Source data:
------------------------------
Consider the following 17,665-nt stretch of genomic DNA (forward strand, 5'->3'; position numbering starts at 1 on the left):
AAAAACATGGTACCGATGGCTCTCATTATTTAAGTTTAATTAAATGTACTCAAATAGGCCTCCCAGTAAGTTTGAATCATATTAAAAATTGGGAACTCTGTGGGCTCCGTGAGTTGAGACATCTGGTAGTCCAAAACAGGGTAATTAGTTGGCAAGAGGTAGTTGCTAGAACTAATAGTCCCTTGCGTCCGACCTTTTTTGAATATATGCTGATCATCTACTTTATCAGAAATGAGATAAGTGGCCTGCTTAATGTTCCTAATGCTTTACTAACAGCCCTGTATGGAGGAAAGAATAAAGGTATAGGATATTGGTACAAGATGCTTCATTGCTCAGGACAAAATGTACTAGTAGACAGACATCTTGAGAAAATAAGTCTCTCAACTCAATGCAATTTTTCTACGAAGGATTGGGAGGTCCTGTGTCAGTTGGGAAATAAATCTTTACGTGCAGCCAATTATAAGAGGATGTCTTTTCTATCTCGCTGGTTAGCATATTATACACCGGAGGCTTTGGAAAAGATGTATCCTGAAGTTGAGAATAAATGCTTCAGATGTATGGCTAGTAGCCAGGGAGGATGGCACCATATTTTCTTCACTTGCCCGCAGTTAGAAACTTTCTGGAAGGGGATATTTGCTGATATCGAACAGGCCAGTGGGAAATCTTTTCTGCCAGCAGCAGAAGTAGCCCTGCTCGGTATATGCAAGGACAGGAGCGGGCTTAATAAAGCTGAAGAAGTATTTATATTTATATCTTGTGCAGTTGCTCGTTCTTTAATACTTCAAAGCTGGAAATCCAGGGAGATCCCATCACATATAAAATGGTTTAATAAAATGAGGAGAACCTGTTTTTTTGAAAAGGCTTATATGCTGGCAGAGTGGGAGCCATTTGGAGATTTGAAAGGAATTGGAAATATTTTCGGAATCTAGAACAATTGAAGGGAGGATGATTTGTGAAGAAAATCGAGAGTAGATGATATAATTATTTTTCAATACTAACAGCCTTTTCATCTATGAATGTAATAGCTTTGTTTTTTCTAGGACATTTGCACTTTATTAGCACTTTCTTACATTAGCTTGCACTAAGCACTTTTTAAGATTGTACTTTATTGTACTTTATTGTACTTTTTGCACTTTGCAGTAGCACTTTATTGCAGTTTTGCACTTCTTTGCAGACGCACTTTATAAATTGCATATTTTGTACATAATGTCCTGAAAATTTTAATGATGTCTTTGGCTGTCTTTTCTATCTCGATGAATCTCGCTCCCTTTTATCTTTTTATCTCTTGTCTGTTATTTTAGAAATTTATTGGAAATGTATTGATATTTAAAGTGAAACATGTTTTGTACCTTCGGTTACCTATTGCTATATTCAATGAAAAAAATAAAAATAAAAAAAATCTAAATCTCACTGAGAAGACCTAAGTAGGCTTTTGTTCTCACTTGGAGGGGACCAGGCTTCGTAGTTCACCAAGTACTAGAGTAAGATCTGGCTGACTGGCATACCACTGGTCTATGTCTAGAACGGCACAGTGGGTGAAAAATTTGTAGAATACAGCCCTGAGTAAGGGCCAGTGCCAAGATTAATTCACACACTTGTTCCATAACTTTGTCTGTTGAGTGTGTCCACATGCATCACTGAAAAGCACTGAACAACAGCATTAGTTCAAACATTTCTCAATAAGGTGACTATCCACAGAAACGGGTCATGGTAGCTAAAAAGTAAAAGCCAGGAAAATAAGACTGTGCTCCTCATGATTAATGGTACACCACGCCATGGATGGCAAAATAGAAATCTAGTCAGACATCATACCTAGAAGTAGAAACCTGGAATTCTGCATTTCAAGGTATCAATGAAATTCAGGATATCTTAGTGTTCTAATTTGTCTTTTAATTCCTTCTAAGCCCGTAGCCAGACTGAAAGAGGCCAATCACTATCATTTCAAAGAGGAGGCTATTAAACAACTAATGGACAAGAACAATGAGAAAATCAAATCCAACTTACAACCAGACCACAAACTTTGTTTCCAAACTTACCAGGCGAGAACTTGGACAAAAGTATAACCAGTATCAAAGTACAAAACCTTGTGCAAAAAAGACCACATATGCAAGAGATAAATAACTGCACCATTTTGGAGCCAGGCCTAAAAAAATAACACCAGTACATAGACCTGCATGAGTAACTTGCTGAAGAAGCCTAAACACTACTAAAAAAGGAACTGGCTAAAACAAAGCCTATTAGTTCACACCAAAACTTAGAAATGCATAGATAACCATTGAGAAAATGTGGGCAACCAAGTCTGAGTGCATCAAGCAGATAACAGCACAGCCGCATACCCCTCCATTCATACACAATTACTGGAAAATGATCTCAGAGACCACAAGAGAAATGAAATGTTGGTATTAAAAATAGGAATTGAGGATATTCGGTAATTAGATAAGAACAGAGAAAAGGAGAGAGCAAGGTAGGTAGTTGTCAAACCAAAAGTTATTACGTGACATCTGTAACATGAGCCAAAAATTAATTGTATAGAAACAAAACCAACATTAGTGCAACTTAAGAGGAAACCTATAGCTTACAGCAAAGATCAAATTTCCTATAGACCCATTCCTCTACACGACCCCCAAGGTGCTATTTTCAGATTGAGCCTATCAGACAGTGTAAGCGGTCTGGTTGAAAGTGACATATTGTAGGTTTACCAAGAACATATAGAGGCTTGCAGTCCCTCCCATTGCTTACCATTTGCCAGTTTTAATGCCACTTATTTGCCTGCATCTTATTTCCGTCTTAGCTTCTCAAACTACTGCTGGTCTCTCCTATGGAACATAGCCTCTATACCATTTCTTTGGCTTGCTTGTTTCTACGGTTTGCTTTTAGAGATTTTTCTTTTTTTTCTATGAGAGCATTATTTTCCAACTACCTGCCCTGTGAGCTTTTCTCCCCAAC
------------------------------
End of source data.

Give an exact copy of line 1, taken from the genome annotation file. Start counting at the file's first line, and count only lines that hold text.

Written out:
Consider the following 17,665-nt stretch of genomic DNA (forward strand, 5'->3'; position numbering starts at 1 on the left):